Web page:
Our Statements

Anti-Asian Violence 2.0

Going for a morning stroll.
Walking around the neighborhood park.
Opening the door for a customer.
Clocking in and out of work.

These are the daily, mundane activities that Vicha Ratanapakdee, Ee Lee, Yong Ae Yue, Amarjeet Kaur Johal, Amarjit Sekhon, Jasvinder Kaur, and Jaswinder Singh were engaging in when they were murdered. For too many Asian American Native Hawaiian Pacific Islanders (AANHPI), stepping out the front door and entering public spaces means confronting the fear that they could be the next victim.

Though the presence of Filipinos in North America, and Native Hawaiians in Hawaii predates the arrival of European colonizers, white supremacists have traditionally cast Asians as an invading, diseased, subhuman hoard. This had deadly consequences for 19th century Chinese and South Asian laborers, Japanese-American citizens during World War II, Chinese Americans and Cambodian and Vietnamese immigrants during the 1980s recession, and South Asians in the aftermath of 9/11. Anti-Asian hate and violence are so embedded in our country’s DNA that news and social media institutions uncritically broadcasted and amplified the incendiary racist rhetoric of Donald Trump and the Republican party.

Despite the social, political, and economic progress that some AANHPI communities achieved, which was the basis for the model minority myth conjured up by white supremacists looking to create a wedge between AANHPI and Black communities; many AANHPI communities struggled with food scarcity and lack of access to affordable housing, educational opportunities, and quality medical and mental health care even before the COVID-19 pandemic. The multitudes of identities and voices that comprise AANHPI communities are rarely seen and heard in public discourses about racism because including AANHPI perspectives adds an unwelcome complex layer of nuance to the familiar Black-White binary lens through which most Americans view race. Consequently, yet another generation of invisible, at-risk AANHPIs that are already struggling against systemic racism must also wrestle with the fear and trauma of being targeted for humiliation and racial violence.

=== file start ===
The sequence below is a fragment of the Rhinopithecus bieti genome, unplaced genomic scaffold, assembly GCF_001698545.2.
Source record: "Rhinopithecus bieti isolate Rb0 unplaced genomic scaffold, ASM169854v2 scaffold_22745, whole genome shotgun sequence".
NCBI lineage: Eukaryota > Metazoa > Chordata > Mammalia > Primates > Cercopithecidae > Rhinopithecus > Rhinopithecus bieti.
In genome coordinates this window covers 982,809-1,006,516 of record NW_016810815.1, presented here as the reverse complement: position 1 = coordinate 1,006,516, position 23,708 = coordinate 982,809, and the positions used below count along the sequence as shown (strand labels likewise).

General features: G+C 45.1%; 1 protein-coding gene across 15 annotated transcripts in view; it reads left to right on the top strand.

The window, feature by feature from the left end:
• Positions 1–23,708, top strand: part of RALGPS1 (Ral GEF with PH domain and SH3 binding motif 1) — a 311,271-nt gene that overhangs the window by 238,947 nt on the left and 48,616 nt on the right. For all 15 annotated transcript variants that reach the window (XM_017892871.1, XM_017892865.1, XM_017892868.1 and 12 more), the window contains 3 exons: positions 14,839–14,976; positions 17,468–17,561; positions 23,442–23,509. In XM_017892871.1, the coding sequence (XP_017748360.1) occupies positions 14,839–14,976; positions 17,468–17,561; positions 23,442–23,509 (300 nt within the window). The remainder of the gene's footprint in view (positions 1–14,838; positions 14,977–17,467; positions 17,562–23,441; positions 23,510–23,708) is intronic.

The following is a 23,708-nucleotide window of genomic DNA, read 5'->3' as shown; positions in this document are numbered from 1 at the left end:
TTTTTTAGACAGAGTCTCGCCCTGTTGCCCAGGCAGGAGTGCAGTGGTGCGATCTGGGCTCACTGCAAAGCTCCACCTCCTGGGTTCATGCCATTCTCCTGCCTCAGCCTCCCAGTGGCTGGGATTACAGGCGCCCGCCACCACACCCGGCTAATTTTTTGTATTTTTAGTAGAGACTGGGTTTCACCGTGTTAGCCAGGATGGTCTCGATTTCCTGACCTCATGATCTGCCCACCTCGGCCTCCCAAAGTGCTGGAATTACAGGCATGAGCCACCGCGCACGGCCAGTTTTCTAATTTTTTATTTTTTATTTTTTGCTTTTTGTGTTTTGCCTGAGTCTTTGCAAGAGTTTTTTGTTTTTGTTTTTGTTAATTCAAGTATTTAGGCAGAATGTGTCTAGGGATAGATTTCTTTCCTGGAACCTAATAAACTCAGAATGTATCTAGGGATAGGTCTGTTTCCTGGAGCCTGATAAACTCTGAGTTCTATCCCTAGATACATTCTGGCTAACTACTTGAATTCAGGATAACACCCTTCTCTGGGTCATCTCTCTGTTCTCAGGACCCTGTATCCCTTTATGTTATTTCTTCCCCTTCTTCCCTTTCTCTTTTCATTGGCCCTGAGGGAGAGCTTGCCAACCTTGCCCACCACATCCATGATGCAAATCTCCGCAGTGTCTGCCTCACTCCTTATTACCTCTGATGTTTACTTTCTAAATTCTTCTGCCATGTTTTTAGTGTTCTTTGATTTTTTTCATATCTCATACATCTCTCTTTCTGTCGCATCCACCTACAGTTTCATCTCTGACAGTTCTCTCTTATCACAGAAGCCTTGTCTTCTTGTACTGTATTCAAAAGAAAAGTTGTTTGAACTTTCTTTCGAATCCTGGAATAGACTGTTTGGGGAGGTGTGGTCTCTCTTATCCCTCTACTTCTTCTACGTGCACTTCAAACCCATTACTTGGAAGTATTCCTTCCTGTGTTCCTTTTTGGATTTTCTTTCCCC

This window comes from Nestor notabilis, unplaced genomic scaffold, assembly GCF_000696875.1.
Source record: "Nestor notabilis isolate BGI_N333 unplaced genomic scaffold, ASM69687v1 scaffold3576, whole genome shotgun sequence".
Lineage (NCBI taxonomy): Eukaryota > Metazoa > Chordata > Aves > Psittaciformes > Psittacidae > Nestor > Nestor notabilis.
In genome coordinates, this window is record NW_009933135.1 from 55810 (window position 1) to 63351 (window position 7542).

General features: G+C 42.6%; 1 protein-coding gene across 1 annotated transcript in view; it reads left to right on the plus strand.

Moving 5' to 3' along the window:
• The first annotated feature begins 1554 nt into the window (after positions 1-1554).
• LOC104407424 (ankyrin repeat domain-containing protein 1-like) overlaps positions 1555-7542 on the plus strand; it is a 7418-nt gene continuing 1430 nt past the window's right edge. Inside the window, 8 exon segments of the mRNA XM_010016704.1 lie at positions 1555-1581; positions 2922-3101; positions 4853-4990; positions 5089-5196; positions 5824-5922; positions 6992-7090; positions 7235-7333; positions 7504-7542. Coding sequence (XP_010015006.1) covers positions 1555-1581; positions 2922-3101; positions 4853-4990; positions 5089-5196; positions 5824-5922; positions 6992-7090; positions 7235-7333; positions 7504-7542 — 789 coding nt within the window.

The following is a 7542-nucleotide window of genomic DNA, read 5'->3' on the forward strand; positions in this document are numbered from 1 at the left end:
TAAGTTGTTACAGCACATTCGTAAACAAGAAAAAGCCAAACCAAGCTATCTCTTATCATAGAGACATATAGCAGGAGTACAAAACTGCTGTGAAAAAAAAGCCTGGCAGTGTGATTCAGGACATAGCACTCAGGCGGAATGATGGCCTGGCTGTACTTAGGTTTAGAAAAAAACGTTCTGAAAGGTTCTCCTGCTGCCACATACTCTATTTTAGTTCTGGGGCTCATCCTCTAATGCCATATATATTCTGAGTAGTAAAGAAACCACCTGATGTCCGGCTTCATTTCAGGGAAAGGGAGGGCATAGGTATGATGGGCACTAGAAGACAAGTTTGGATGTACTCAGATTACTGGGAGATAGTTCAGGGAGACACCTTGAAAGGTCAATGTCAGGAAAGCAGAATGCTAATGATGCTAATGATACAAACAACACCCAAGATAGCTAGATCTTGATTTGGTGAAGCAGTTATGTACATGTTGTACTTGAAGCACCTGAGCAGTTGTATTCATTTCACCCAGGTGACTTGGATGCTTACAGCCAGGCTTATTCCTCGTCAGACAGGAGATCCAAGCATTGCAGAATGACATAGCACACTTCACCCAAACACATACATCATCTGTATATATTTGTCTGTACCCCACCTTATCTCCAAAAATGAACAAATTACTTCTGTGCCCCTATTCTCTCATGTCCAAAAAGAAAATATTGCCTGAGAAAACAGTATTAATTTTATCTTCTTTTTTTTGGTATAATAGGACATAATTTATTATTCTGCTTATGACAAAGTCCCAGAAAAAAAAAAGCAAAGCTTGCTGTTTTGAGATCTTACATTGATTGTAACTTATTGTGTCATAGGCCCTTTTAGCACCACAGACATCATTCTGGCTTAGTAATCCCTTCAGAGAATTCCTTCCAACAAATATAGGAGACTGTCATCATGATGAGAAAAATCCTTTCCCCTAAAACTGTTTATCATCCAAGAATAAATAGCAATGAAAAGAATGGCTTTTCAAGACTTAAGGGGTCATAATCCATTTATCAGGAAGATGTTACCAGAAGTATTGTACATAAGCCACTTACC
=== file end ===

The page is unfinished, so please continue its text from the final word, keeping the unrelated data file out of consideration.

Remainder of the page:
At CFR, we are defenders that have seen up close the disastrous consequences of disproportionately investing in law enforcement and prisons in furtherance of public policy that criminalizes poverty and race as a way of addressing social problems. There’s ample evidence that stabilizing communities by providing access to affordable health care, affordable housing, mental health services, education, employment, and opportunities to thrive lowers crime rates and deters violence. Stopping hate means reprioritizing and redistributing funding away from oppressive institutions, and investing in and empowering impacted communities. CFR continues to stand alongside our AANHPI staff, our AANHPI clients, our neighbors in Manhattan’s Chinatown and Jamaica, Queens, and all AANHPI communities fighting for justice and liberation.





Examples of some Supreme Court Cases that have grappled with defining Asian American

1854 The People v. Hall